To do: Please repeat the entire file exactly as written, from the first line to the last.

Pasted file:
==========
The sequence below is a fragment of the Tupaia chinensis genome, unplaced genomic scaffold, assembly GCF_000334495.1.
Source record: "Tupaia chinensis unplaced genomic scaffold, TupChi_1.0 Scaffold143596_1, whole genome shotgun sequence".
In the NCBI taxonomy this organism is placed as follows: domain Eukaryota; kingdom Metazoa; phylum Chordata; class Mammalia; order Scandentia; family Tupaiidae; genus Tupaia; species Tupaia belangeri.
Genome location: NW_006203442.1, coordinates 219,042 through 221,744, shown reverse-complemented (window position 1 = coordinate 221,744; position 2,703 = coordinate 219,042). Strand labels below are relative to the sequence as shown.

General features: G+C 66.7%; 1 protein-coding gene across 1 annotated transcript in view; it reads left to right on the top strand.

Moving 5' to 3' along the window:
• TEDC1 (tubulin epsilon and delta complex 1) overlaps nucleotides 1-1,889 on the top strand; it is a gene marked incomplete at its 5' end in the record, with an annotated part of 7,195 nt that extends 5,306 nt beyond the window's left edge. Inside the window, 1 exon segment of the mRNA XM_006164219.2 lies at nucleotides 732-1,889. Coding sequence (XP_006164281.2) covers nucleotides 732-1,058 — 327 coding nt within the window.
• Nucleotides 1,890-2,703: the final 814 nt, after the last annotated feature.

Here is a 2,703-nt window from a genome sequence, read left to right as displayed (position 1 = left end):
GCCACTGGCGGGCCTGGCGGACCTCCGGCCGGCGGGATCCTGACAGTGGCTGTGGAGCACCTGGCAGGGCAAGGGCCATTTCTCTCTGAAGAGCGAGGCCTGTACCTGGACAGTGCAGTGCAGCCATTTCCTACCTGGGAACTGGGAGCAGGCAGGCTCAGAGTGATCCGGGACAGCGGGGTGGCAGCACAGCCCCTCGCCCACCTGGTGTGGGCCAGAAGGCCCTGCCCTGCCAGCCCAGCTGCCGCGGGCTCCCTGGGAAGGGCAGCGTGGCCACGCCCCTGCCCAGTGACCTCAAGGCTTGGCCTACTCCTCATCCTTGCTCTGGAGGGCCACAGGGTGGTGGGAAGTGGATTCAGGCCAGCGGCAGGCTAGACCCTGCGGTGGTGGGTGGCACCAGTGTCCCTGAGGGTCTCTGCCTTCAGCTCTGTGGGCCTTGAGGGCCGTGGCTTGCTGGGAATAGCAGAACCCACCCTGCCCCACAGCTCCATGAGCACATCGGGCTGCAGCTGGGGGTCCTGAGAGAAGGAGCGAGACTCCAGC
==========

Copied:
The sequence below is a fragment of the Tupaia chinensis genome, unplaced genomic scaffold, assembly GCF_000334495.1.
Source record: "Tupaia chinensis unplaced genomic scaffold, TupChi_1.0 Scaffold143596_1, whole genome shotgun sequence".
In the NCBI taxonomy this organism is placed as follows: domain Eukaryota; kingdom Metazoa; phylum Chordata; class Mammalia; order Scandentia; family Tupaiidae; genus Tupaia; species Tupaia belangeri.
Genome location: NW_006203442.1, coordinates 219,042 through 221,744, shown reverse-complemented (window position 1 = coordinate 221,744; position 2,703 = coordinate 219,042). Strand labels below are relative to the sequence as shown.

General features: G+C 66.7%; 1 protein-coding gene across 1 annotated transcript in view; it reads left to right on the top strand.

Moving 5' to 3' along the window:
• TEDC1 (tubulin epsilon and delta complex 1) overlaps nucleotides 1-1,889 on the top strand; it is a gene marked incomplete at its 5' end in the record, with an annotated part of 7,195 nt that extends 5,306 nt beyond the window's left edge. Inside the window, 1 exon segment of the mRNA XM_006164219.2 lies at nucleotides 732-1,889. Coding sequence (XP_006164281.2) covers nucleotides 732-1,058 — 327 coding nt within the window.
• Nucleotides 1,890-2,703: the final 814 nt, after the last annotated feature.

Here is a 2,703-nt window from a genome sequence, read left to right as displayed (position 1 = left end):
GCCACTGGCGGGCCTGGCGGACCTCCGGCCGGCGGGATCCTGACAGTGGCTGTGGAGCACCTGGCAGGGCAAGGGCCATTTCTCTCTGAAGAGCGAGGCCTGTACCTGGACAGTGCAGTGCAGCCATTTCCTACCTGGGAACTGGGAGCAGGCAGGCTCAGAGTGATCCGGGACAGCGGGGTGGCAGCACAGCCCCTCGCCCACCTGGTGTGGGCCAGAAGGCCCTGCCCTGCCAGCCCAGCTGCCGCGGGCTCCCTGGGAAGGGCAGCGTGGCCACGCCCCTGCCCAGTGACCTCAAGGCTTGGCCTACTCCTCATCCTTGCTCTGGAGGGCCACAGGGTGGTGGGAAGTGGATTCAGGCCAGCGGCAGGCTAGACCCTGCGGTGGTGGGTGGCACCAGTGTCCCTGAGGGTCTCTGCCTTCAGCTCTGTGGGCCTTGAGGGCCGTGGCTTGCTGGGAATAGCAGAACCCACCCTGCCCCACAGCTCCATGAGCACATCGGGCTGCAGCTGGGGGTCCTGAGAGAAGGAGCGAGACTCCAGC